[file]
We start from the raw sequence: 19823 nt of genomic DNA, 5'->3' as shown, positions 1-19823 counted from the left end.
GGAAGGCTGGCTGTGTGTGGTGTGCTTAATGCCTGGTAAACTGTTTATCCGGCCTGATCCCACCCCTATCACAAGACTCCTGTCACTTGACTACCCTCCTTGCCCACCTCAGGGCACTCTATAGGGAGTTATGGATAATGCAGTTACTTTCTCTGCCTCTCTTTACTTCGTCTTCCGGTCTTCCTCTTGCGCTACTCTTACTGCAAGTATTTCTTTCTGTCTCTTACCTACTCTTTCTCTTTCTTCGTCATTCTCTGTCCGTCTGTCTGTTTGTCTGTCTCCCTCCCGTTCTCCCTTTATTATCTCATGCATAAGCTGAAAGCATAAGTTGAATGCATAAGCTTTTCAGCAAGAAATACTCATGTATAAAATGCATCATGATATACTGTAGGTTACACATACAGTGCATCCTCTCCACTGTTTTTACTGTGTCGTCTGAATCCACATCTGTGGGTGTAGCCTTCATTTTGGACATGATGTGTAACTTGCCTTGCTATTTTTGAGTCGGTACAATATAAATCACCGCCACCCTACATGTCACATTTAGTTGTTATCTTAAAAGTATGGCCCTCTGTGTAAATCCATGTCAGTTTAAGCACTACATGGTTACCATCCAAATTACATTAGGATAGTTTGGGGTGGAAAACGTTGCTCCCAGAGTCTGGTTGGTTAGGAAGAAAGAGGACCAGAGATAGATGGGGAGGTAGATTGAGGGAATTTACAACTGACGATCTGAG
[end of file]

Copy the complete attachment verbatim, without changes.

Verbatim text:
We start from the raw sequence: 19823 nt of genomic DNA, 5'->3' as shown, positions 1-19823 counted from the left end.
GGAAGGCTGGCTGTGTGTGGTGTGCTTAATGCCTGGTAAACTGTTTATCCGGCCTGATCCCACCCCTATCACAAGACTCCTGTCACTTGACTACCCTCCTTGCCCACCTCAGGGCACTCTATAGGGAGTTATGGATAATGCAGTTACTTTCTCTGCCTCTCTTTACTTCGTCTTCCGGTCTTCCTCTTGCGCTACTCTTACTGCAAGTATTTCTTTCTGTCTCTTACCTACTCTTTCTCTTTCTTCGTCATTCTCTGTCCGTCTGTCTGTTTGTCTGTCTCCCTCCCGTTCTCCCTTTATTATCTCATGCATAAGCTGAAAGCATAAGTTGAATGCATAAGCTTTTCAGCAAGAAATACTCATGTATAAAATGCATCATGATATACTGTAGGTTACACATACAGTGCATCCTCTCCACTGTTTTTACTGTGTCGTCTGAATCCACATCTGTGGGTGTAGCCTTCATTTTGGACATGATGTGTAACTTGCCTTGCTATTTTTGAGTCGGTACAATATAAATCACCGCCACCCTACATGTCACATTTAGTTGTTATCTTAAAAGTATGGCCCTCTGTGTAAATCCATGTCAGTTTAAGCACTACATGGTTACCATCCAAATTACATTAGGATAGTTTGGGGTGGAAAACGTTGCTCCCAGAGTCTGGTTGGTTAGGAAGAAAGAGGACCAGAGATAGATGGGGAGGTAGATTGAGGGAATTTACAACTGACGATCTGAG